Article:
The Muppet Show was a much treasured children’s TV Show created by Jim Henson in 1976. It was a great success, and was one of the first children’s shows that could be enjoyed by adults just as much as it could be enjoyed by kids. This was down to it’s witty scripts, enjoyable characters, and smart humour. In 1979, we got the first big screen Muppet adventure, appropriately named The Muppet Movie.
It was very well received by fans and critics, and was a success at the box office. And in 1981, we got another one, The Great Muppet Caper. Then in 1984, we got The Muppets Take Manhattan. And again, in 1992, we got the now Christmas classic, The Muppet Christmas Carol. These are the Muppet movies that are known to be good. There were three others, but they ranged from average to downright awful. By this point, The Muppets, while still having fans, faded from mainstream popularity. Then, in 2012, we got The Muppets, their big comeback film. Written by and starring Jason Segel of Judd Apatow and How I Met Your Mother Fame and Amy Adams, The Muppets is a fun, if slightly disappointing film.
This is the first Muppets film not to focus specifically around the team of The Muppets (Kermit The Frog, Miss Piggy etc.). It instead focuses around Walter and his brother Gary (Jason Segel). Walter is, for lack of a better word, a Muppet, while Gary is a human. However, once Walter saw The Muppet Show, he felt like he belonged. So when he goes to LA with Gary to see The Muppet Theatre, he is shocked to find that it has been closed for years and is now a wreck. He, Gary, and Gary’s girlfriend Mary (Amy Adams) seek the help of Kermit the Frog, and decide to round up the rest of The Muppets to put on one last show together to raise the $10 million needed to buy back the theatre and stop an evil oil tycoon (Chris Cooper) from tearing it down and drilling for oil.
The plot is actually a good idea. While it borrows heavily from several other films, from The Artist to The Jerk, it separates itself from the other Muppet films as it’s actually supposed to be set in the real world with it making fun of how quickly things fade from the public eye. In this film, The Muppets are has-beens and are not doing very well (except for Miss Piggy). This film has many parody moments that are actually more head-scratchers than actual funny jokes. For instance, the main bad guy, instead of doing an actual evil laugh, he just literally says maniacal laugh! Maniacal laugh! Maniacal laugh! This gives thhe feeling more of a low-budget YouTube parody video rather than a full movie. They just seem out of place. It does, however, have a lot of fourth wall jokes. These are very funny so I won’t ruin any, but it gives the sort of meta flavour The Muppets so often has.
The acting is variable. Jason Segel, most well known for How I Met Your Mother, not only stars in this film, but actually wrote it as well. He wrote the very successful Judd Apatow film Forgetting Sarah Marshall, so he had quite a bit to live up to with the big comeback movie of The Muppets. Unfortunately, anyone who has seen the original films an TV show may not like this film much. Segel just doesn’t have the wit or talent of the late Jim Henson, the show’s original creator. From an acting standpoint, he can get really annoying doing the wishy-washy, happy-go-lucky role of Gary. It would have been much funnier if he had played it straight.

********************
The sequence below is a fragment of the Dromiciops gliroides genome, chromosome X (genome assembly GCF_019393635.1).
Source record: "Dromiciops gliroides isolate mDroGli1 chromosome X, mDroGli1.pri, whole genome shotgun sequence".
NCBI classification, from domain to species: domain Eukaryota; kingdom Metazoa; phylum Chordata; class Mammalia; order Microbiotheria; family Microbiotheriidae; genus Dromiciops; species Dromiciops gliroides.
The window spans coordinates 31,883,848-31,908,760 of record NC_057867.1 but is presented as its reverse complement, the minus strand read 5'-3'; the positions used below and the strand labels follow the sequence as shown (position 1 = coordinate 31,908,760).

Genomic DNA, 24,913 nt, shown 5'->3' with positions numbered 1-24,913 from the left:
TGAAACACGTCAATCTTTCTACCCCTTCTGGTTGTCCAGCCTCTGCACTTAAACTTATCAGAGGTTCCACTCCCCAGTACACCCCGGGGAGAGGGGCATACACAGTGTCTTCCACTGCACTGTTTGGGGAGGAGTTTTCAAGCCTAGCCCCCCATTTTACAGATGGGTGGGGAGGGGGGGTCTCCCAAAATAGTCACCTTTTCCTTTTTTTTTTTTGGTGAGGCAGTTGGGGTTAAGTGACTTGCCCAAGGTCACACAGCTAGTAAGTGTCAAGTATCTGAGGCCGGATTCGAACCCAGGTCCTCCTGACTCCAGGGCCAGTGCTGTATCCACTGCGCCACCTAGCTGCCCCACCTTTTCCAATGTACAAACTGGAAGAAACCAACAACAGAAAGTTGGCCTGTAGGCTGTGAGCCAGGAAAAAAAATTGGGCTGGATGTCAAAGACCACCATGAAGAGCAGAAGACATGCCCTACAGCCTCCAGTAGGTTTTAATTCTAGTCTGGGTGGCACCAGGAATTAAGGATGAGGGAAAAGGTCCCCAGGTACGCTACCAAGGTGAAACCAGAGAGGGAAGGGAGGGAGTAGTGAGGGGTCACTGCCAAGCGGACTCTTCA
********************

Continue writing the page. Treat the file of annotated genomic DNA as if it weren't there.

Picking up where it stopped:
On the other end of the spectrum, we have Amy Adams, who has cracked this kind of role before in the excellent Enchanted. She also has a wishy-washy, happy-go-lucky personality, but she does it well. She’s not annoying. It feels like she is having fun with the part. Not to mention her beautiful singing voice. The Muppet performers themselves are very good. You can’t tell the difference between the voices now and the voices on the original show. Truly great impressions, from really talented performers.
The music in The Muppets is the weakest part of the film. The best songs by far were the old ones, and it’s Oscar nominated ‘Man or Muppet’ is, while kind of funny, an okay song. The songs are really awkwardly spaced. There could be two songs within two minutes of each other, and then we could wait half an hour for the next one. One of the staples of The Muppets is the celebrity guest stars. The most profound one is Jack Black, who does do a good enough job, even though the script doesn’t give him much to do. Other cameos include Whoopi Gholdberg, Selena Gomez, and Neil Patrick Harris, who even though he has no lines and is in the shot about a second, would have much better fitted the role of Gary than Jason Segel.
Overall, The Muppets is a good film, if a little over-hyped. It’s no where near as good as the TV show or the first four Muppet movies. It’s a bit disappointing, but if you go in with the state of mind that it’s a fun nostalgia film with plenty of Muppet series staples.